Dutch police removes Erdoğan’s posters from facade of Rotterdam building

Dutch police removed large posters showing Turkey's autocratic President Recep Tayyip Erdogan from the facade of a building in Rotterdam on Sunday evening.

On Sunday night Dutch police removed large posters showing Turkey’s autocratic President Recep Tayyip Erdoğan from the facade of a building in Rotterdam. A police spokesperson stated that the posters were removed at the request of Ahmed Aboutaleb, the mayor of Rotterdam, after information was received that public order may be compromised, nltimes.nl has reported.

“When the police received new information that the hung posters are leading to tensions between supporters and opponents and putting local residents at risk, the Rotterdam triangle [mayor, police, prosecutor] decided that the posters should be immediately removed”, the spokesperson said to NU.nl.

Attempts to convince the owner to remove the posters himself, were not getting quick enough results. The police spokesperson stressed that the posters were carefully removed. “They were neatly folded. Not pulled off or torn to pieces.”

Rotterdam is in the center of an ongoing political spat between Turkey and the Netherlands, which started last week Saturday when the Netherlands refused two let two Turkish Ministers campaign in the city for a referendum in Turkey that would give Erdoğan more power.

According to AD, the building involved is betting office Pazula on Beijerlandselaan in the Rotterdam neighborhood of Feijenoord.

Rotterdam city councilors are furious. “This is pure provocation at a very sensitive time,” Leefbaar Rotterdam councilor Tanya Hoogwerf said to the newspaper. “The posters are very dominant. It is very forward in such a vulnerable area. Little is needed to kindle the unrest. Only one person has to get angry and you run the risk of fires being set, bringing the safety of the area in danger.”

Setkin Sies of ChristenUnie/SGP could also not believe his eyes. “What possesses a person to provoke in this way? This is not good for peace in the city.”

Also, according to Dutch media, the attempted coup in Turkey last year led to a significant increase of discrimination based on  to political affiliation reports in the Netherlands, according to the Dutch national association against discrimination LVD. Last year the association received 151 reports of discrimination based on political affiliation, compared to only 14 such reports in 2015. Most of these reports came from Turkish-Dutch, NOS reported.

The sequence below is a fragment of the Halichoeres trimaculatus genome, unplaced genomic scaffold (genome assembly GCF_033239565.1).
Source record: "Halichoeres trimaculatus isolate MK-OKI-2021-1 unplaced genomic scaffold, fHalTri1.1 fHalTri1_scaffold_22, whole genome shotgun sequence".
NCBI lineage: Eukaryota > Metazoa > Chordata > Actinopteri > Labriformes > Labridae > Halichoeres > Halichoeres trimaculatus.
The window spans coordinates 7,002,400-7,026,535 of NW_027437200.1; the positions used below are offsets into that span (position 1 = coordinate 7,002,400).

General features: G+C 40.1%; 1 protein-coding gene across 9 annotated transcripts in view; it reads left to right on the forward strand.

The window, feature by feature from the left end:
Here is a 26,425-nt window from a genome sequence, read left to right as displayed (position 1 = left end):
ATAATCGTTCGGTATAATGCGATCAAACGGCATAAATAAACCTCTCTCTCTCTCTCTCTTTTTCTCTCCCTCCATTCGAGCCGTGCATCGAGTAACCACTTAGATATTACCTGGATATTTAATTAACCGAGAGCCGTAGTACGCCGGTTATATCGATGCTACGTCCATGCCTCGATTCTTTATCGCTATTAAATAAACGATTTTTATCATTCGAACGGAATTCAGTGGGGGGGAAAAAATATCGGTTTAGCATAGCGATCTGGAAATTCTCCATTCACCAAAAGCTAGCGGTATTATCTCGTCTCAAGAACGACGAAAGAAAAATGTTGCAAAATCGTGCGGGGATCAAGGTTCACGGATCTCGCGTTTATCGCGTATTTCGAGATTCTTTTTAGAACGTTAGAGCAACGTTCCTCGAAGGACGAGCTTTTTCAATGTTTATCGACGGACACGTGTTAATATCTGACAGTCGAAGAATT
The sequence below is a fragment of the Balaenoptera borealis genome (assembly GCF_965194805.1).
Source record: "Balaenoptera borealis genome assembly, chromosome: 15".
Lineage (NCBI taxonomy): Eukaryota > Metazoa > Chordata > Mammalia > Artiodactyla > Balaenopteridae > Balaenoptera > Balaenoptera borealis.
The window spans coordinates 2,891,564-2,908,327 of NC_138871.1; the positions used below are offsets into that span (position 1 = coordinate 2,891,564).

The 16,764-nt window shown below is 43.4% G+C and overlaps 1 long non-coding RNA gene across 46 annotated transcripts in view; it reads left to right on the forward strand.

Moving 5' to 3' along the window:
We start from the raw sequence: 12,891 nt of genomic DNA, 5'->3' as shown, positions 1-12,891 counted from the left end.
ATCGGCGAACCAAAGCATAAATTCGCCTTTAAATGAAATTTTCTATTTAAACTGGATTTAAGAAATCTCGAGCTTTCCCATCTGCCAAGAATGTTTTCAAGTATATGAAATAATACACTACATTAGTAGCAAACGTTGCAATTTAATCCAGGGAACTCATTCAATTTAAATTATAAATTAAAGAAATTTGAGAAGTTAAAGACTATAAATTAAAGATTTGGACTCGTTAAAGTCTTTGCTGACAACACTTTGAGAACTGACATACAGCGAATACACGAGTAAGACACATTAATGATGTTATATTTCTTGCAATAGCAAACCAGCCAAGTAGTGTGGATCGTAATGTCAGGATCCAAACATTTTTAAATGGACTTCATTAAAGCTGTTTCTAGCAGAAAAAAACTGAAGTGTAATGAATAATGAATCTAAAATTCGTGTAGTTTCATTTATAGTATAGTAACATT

According to LVD president Frederique Jans, the failed military coup in July 2016 also led to disagreements in the Netherlands. Relatively many of these politically-based discrimination reports came from Rotterdam. “They were done, for example, by people who follow the Gülen movement or are believed to do so. There were, for example, shopkeepers that were boycotted or had graffiti on their doors or were even threatened,” he said to the broadcaster.

Tensions remain high between the two countries since two Turkish ministers were prevented from holding political rallies in the Netherlands over the previous weekend and Dutch police used force to disperse Turks protesting the incidents in Rotterdam.

Two Turkish diplomats were reportedly detained after Turkish Minister of Family and Social Policy Fatma Betül Sayan Kaya was expelled from the country when she insisted on entering the Turkish Consulate General in Rotterdam. Kaya had crossed the border into the Netherlands by car after The Hague revoked clearance for the aircraft of Turkish politicians to land on Dutch soil.

Turkey experienced a military coup attempt on July 15 that killed over 240 people. Immediately after the putsch, the Justice and Development Party (AK Party) government along with President Erdoğan pinned the blame on the Gülen movement.

Gülen movement is inspired by the US-based Turkish Muslim intellectual Fethullah Gülen who has been advocating science education, interfaith and intercultural dialogue and community contribution. Gülen has been a vocal critic of Turkish government and autocratic President Erdoğan on massive corruption in the government as well as Turkey’s aiding and abetting of radical groups in Syria. Erdoğan launched an unprecedented persecution against Gülen and his followers in December 2013 right after major corruption probe that incriminated Erdoğan’s family members.

The ruling Islamist leaders labelled the movement as ‘FETÖ’, a terrorist organization, although Gülen, 75-year old cleric, and his followers have never advocated violence but rather remained staunchly opposed to any violence, radicalism and terror in the name of religion.

In the currently ongoing post-coup purge, over 135,000 people, including thousands within the military, have been purged due to their real or alleged connection to the Gülen movement. As of March 20, about 95.000 people were being held without charge, with an additional 47.127 in pre-trial detention. A total of 7,316 academics were dismissed, and 4,070 judges and prosecutors were purged over alleged coup involvement or terrorist links.

March 20, 2017

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